I’m a long-time fan of Frank Zappa. “Freak Out,” “Absolutely Free,” and “Cruising With Ruben and the Jets,” are landmark formative musical influences in my adolescent cultural weltschmertz. But of all the many Zappa albums I’ve owned and listened to over the years, my favorite, hands down, is the double live CD from the early ‘90’s called, “The Best Band You Never Heard in Your Life.” The album was so named because the personalities in the band completely melted down during the middle of what would be Zappa's last tour. Further, the tracks were taken from European and East Coast concerts of what was to be an extended international tour.
Aside from personnel dysfunction, this is arguably the best possible introduction to Zappa’s music there is. Included on the double disc set are brilliant live versions of Zappa classics such as “Zombie Wolf,” “The Torture Never Stops,” and “Let’s Move to Cleveland.” But this particular tour also found Frank in the midst of a serious Reggae phase, so Best Band You Never Heard includes Reggae versions a wide variety of tunes including Ravel’s “Bolero” (utterly brilliant!), Johnny Cash’s “Ring of Fire,” and “Stairway to Heaven.” Finally, no Zappa album would be complete without some biting, caustic, commentary on social and political events of the day. With that, there’s more than an ample segment devoted to examining the sexual indiscretions of TV evangelist Jimmy Swaggart. Listening to the latter makes me pine for Zappa’s much-needed social commentary, and also realize how much we lost with his untimely death in 1993 from colon cancer at the age of 52. With the exception of South Park’s Trey Parker and Matt Stone, no one has come close to taking his place.
What does music like in heaven? This is it. Once upon a time decades ago, the top five Class A American orchestras (as in Boston, New York, Philadelphia, Cleveland, and Chicago) all sounded completely different; sadly not so true today. The brass sections of these great American orchestras at the time were led by some of the most legendary classical trumpet players that will ever live. Young brass students like me knew the principal players of all the sections in the orchestras by name. We followed their every new recording and often argued over favorite performances of works by Stravinsky, Ravel, and Mahler as if arguing baseball stats.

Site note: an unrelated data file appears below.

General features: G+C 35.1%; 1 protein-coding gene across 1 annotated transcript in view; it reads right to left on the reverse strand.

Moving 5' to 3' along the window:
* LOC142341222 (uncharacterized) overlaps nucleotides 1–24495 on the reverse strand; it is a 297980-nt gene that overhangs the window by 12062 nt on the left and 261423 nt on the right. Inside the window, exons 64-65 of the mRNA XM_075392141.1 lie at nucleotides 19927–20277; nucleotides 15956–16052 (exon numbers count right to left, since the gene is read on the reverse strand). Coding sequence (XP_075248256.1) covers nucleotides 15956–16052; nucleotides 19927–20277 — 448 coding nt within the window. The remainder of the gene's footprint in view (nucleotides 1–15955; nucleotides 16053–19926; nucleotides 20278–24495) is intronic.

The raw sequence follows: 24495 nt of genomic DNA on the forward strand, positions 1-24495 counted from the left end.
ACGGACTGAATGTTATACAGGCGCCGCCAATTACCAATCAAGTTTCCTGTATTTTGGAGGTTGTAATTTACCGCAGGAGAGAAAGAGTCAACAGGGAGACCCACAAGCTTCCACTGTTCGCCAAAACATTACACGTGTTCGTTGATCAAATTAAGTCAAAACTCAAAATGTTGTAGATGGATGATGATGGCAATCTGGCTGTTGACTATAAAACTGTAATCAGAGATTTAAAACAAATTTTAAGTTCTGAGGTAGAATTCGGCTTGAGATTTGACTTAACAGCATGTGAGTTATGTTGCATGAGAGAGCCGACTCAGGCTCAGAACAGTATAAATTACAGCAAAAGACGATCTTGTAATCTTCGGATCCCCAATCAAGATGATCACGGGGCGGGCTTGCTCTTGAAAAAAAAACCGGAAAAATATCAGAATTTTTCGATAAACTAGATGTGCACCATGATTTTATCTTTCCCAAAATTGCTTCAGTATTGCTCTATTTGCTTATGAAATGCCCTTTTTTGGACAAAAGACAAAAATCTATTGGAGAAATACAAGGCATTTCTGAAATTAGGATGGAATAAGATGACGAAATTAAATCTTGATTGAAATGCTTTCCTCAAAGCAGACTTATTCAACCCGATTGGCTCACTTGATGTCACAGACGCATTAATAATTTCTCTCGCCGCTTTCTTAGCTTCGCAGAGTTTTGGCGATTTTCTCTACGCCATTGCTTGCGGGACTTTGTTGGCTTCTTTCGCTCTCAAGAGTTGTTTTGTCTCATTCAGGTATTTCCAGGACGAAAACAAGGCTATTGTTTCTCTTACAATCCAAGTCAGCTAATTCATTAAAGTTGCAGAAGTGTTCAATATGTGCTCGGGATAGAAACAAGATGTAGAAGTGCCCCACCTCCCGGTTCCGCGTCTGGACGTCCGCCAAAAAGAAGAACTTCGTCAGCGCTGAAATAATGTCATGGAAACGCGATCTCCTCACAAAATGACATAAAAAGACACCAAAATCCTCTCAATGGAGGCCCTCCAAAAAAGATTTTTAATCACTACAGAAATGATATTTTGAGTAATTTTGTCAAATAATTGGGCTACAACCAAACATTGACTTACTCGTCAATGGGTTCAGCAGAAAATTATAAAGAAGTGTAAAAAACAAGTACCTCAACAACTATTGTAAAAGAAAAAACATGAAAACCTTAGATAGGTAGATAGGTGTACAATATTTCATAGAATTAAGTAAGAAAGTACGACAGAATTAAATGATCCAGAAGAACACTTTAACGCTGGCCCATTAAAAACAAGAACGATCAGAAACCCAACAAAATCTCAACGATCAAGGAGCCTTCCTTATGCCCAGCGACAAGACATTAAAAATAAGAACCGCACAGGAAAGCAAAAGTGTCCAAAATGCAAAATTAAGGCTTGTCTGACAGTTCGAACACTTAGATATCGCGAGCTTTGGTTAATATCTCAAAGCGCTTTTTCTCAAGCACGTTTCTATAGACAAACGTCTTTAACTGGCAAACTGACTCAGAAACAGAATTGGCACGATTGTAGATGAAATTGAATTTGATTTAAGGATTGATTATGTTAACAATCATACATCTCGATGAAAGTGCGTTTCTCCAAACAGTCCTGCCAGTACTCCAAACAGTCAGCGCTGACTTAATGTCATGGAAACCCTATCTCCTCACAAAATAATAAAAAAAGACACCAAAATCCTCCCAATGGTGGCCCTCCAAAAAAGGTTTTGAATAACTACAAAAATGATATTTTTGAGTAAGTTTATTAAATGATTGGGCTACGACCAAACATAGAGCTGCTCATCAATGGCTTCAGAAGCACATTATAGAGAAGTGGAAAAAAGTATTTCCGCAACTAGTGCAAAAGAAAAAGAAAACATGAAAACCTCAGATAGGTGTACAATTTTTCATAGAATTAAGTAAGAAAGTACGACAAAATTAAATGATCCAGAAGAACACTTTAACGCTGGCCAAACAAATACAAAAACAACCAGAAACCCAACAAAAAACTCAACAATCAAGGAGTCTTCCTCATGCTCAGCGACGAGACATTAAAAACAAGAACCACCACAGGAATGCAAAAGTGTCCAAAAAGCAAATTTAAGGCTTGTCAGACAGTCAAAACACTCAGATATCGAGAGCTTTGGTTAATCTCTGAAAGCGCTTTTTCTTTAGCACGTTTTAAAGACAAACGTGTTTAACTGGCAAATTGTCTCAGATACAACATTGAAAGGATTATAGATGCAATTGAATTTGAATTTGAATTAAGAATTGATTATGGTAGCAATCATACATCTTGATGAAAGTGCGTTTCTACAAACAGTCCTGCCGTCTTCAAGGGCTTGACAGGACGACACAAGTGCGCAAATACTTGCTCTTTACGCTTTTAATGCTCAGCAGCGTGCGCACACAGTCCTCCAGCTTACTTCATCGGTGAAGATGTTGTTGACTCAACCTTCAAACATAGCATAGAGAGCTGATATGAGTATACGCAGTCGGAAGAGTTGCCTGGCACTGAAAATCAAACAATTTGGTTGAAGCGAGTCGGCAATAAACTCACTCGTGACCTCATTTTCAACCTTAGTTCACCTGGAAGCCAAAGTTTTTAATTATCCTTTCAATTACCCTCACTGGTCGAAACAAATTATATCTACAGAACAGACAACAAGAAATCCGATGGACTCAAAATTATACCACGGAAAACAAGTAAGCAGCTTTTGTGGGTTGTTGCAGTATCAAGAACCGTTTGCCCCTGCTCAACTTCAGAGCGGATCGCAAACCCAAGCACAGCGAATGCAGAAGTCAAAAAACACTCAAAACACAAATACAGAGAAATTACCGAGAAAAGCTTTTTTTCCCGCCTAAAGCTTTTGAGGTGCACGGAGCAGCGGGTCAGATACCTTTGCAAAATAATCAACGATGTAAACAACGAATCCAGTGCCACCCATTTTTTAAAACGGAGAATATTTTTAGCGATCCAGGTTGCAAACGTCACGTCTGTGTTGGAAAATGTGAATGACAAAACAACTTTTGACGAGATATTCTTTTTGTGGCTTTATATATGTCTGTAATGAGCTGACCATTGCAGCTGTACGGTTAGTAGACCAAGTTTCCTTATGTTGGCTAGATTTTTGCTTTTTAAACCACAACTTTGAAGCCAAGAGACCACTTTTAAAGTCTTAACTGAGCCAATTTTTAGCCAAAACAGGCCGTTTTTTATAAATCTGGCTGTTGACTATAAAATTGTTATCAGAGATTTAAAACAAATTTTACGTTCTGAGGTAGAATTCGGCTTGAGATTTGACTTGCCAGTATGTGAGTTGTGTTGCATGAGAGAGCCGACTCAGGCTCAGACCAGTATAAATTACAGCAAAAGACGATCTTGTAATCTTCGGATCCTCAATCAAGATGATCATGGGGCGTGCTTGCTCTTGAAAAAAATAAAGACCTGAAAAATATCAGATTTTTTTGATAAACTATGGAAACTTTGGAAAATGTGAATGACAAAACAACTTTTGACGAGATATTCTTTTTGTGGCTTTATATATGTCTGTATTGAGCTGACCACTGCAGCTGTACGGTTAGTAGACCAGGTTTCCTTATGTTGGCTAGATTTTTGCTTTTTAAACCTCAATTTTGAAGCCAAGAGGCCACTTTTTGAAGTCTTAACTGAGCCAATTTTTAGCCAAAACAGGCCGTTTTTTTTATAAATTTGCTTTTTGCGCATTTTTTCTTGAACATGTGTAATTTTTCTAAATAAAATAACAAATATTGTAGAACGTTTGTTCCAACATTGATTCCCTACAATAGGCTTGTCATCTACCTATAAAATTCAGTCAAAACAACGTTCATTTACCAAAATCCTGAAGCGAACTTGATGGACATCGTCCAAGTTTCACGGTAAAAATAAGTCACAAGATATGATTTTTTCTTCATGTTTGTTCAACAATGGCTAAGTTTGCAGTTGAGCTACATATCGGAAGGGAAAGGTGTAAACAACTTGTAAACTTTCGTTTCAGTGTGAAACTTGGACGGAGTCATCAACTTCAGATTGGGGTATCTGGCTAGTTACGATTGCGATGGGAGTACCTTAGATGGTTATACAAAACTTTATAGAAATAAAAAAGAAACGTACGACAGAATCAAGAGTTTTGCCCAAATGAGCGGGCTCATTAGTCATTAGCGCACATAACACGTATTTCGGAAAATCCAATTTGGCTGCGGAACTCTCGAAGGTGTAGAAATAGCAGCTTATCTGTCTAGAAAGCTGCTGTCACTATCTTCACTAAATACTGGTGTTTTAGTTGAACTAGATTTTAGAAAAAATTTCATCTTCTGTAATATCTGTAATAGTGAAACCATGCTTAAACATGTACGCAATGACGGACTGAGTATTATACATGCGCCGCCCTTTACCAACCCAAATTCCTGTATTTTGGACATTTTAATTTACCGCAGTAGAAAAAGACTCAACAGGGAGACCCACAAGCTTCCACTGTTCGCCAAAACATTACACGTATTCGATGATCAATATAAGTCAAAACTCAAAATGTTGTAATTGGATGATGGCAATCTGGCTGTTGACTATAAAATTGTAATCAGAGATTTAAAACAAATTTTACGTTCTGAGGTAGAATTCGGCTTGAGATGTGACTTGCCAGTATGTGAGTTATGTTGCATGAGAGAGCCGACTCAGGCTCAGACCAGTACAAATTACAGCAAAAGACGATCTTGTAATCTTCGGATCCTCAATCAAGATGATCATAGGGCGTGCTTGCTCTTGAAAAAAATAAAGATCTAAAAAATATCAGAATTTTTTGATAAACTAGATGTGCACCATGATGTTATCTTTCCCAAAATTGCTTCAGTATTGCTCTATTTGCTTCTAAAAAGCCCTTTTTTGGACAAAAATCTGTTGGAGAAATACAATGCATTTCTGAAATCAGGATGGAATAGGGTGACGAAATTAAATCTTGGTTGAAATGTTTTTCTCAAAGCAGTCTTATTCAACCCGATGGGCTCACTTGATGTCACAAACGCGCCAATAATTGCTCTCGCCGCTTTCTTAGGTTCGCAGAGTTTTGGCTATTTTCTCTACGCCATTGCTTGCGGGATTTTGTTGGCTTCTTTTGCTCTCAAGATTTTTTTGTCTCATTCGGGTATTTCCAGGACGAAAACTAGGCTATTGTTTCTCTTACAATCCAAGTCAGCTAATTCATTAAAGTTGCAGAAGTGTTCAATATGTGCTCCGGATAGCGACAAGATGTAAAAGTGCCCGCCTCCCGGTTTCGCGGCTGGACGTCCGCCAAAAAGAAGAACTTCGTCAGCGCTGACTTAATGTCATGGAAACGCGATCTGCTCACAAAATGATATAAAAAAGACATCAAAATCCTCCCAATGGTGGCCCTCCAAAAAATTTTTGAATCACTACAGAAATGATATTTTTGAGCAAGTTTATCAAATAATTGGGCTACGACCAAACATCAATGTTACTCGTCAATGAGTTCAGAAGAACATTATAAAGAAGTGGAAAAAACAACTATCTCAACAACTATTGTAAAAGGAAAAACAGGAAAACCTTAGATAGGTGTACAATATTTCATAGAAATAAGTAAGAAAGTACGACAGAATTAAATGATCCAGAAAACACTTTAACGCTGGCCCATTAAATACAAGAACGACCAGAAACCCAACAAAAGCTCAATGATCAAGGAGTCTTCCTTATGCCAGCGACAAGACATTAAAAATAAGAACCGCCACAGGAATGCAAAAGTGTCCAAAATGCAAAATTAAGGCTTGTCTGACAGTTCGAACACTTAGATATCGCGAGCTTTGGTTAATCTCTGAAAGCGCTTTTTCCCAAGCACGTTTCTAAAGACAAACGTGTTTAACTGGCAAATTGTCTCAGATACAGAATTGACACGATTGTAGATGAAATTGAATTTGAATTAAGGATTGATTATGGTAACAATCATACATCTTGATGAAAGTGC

In 1968 Columbia Records producer Andrew Kazdin gave us the ultimate Christmas gift: a recording of the antiphonal music of Italian Baroque composer Giovanni Gabrieli as performed by the brass sections of the Philadelphia, Cleveland, and Chicago symphonies. The playing throughout the recording is breathtaking--as good as classical brass playing gets. What is all the more remarkable, is that the entire album was recorded in three three-hour sessions. Abe Torchinsky, the tubist from the Philadelphia Orchestra, has also written that when everyone went out for a beer at the end of the sessions, the group realized that they had forgotten to tune. Needless to say, I wore out multiple copies of the LP over the years and have purchased every new re-mastered version as recording technology has improved (current version on SACD). Will there be a Blu Ray version in the future? I hope so. Highest possible recommendation.